Children’s Advocacy Institute Quoted by The New York Times on the Fight to Save Foster Youth’s Federal … – University of San Diego Website

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Tuesday, May 28, 2024TOPICS: Faculty and Staff, Politics and Law

Amy Harfeld

SAN DIEGO (May 28, 2024) – University of San Diego (USD) School of Law Children’s Advocacy Institute’s (CAI) Amy Harfeld, National Policy Advocate and Senior Staff Attorney, was quoted by The New York Times in a story entitled, “Foster Children Fight to Stop States From Taking Federal Benefits.”

According to the article, the longstanding practice of using a child’s federal survivor and disability benefits to defray the cost of foster care is under scrutiny in Congress and statehouses. The article highlights the story of James, a former foster youth whose benefits were taken by the state of California while he was in foster care.

“We see state agencies trying to fund themselves off the backs of the very children they are supposed to serve,” said Amy Harfeld, national policy director at CAI, which works to improve quality of life and protections for foster care youth. “It is outrageous.” 

According to the article Harfeld further stated,  that children whose federal benefits are collected by the state receive the same foster care services as those who do not receive the benefit.

“There is no such thing as foster care plus,” Ms. Harfeld said. “The only distinction is that some children are being charged for their care while all the other kids are having their care paid for by the state.”

CAI, with support from funders, has been leading a multidimensional campaign to eradicate this practice nationwide. A well-established leader on this issue, CAI is leading reform efforts at the federal, state, and local levels to protect the rights and preserve the benefits of foster youth. CAI issued a 50 state report card entitled, “Foster Care or Foster Con? Preserving the Federal Benefits of America’s Most Vulnerable Children.” According to the report, California received an F for its effort to protect foster youth’s benefits.

To view the full article, visit The New York Times.

To learn more about CAI’s campaign to stop this practice, please visit our Preserving Federal Benefits of Foster Youth website.

About the Children’s Advocacy Institute

The Children’s Advocacy Institute (CAI), founded at the nonprofit University of San Diego School of Law in 1989, is one of the nation’s premiere academic, research, and advocacy organizations working to improve the lives of children and youth, with special emphasis on improving the child protection and foster care systems and enhancing resources that are available to youth aging out of foster care.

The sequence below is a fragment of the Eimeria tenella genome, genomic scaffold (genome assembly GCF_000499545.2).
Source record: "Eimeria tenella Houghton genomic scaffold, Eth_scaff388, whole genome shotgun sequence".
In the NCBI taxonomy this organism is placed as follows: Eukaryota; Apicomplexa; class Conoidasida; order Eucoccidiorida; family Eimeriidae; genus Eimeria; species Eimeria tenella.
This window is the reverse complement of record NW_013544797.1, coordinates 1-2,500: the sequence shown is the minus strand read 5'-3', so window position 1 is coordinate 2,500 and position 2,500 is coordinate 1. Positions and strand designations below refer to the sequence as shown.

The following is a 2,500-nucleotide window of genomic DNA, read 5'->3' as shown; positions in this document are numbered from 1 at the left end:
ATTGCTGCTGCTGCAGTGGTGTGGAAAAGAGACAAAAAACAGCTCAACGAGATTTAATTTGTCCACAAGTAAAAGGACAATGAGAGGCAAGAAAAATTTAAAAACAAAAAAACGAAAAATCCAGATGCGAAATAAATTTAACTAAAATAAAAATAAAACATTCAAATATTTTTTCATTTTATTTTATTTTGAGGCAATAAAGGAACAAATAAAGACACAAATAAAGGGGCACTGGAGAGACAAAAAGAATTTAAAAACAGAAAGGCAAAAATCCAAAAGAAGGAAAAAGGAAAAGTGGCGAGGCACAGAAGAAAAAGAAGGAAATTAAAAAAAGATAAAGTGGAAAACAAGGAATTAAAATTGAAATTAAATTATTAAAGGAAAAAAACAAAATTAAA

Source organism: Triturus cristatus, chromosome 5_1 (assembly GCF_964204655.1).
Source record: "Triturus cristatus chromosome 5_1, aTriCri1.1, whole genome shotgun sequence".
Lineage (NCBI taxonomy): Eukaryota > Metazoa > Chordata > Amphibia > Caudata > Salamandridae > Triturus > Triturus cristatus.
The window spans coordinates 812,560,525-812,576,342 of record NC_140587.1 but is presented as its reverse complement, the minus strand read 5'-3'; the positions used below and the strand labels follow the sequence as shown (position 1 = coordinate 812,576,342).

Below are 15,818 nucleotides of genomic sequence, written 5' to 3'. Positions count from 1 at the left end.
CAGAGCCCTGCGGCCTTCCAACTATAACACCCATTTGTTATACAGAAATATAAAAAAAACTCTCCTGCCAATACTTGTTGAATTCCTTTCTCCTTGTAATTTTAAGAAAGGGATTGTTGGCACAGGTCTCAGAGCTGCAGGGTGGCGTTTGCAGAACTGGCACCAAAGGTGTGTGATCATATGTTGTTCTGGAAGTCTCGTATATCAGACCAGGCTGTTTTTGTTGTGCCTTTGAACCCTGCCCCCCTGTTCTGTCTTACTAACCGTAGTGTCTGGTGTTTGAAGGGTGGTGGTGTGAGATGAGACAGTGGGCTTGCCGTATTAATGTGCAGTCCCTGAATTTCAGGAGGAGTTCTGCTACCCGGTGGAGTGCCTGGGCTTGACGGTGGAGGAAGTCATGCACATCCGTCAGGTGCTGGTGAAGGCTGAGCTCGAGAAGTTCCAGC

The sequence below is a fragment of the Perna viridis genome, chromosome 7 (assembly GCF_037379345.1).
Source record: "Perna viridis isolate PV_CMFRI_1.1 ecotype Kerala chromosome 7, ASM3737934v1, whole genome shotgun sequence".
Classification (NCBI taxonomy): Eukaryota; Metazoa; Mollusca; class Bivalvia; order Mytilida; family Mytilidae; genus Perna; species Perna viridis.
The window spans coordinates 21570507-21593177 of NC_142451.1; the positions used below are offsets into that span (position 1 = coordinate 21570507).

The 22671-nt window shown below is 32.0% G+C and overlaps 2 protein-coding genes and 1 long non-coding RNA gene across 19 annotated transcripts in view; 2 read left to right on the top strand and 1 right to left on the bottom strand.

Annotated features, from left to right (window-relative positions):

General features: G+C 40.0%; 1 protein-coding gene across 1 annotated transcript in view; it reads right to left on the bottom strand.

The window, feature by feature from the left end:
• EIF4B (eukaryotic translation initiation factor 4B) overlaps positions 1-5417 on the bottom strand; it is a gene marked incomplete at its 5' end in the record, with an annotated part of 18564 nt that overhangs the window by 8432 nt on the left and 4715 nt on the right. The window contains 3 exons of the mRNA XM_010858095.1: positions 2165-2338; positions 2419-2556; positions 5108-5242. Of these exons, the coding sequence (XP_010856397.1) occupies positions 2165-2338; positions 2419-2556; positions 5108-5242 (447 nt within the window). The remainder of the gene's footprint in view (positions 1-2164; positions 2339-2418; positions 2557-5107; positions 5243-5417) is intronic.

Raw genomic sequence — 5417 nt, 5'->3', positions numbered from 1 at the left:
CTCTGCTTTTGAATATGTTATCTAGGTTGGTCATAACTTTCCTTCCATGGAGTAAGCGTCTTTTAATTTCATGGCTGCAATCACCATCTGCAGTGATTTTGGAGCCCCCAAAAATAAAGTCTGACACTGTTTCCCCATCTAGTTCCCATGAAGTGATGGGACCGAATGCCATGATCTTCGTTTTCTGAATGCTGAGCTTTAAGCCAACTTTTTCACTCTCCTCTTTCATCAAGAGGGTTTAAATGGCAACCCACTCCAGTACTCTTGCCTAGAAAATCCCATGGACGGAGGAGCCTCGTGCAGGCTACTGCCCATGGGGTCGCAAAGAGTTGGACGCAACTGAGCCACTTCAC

In its academic component, CAI trains law students and attorneys to be effective child advocates throughout their legal careers. Its Child Advocacy Clinic gives USD Law students three distinct clinical opportunities to advocate on behalf of children and youth, and its Dependency Counsel Training Program provides comprehensive training to licensed attorneys engaged in or contemplating Dependency Court practice.

CAI’s research and advocacy component, conducted through its offices in San Diego, Sacramento, and Washington, D.C., seeks to leverage change for children and youth through impact litigation, regulatory and legislative advocacy, and public education. Active primarily at the federal and state levels, CAI’s efforts are multi-faceted—comprehensively and successfully embracing all tools of public interest advocacy to improve the lives of children and youth. To support CAI’s work, please visit

About the University of San Diego School of Law

Each year, USD educates approximately 800 Juris Doctor and graduate law students from throughout the United States and around the world. The law school is best known for its offerings in the areas of business and corporate law, constitutional law, intellectual property, international and comparative law, public interest law and taxation.

USD School of Law is one of the 84 law schools elected to the Order of the Coif, a national honor society for law school graduates. The law school’s faculty is a strong group of outstanding scholars and teachers with national and international reputations and currently ranks 30th nationally among U.S. law faculties in scholarly impact and 41st nationally in past-year faculty downloads on the Social Sciences Research Network (SSRN). The school is accredited by the American Bar Association and is a member of the Association of American Law Schools. Founded in 1954, the law school is part of the University of San Diego, a private, independent, Roman Catholic university chartered in 1949.

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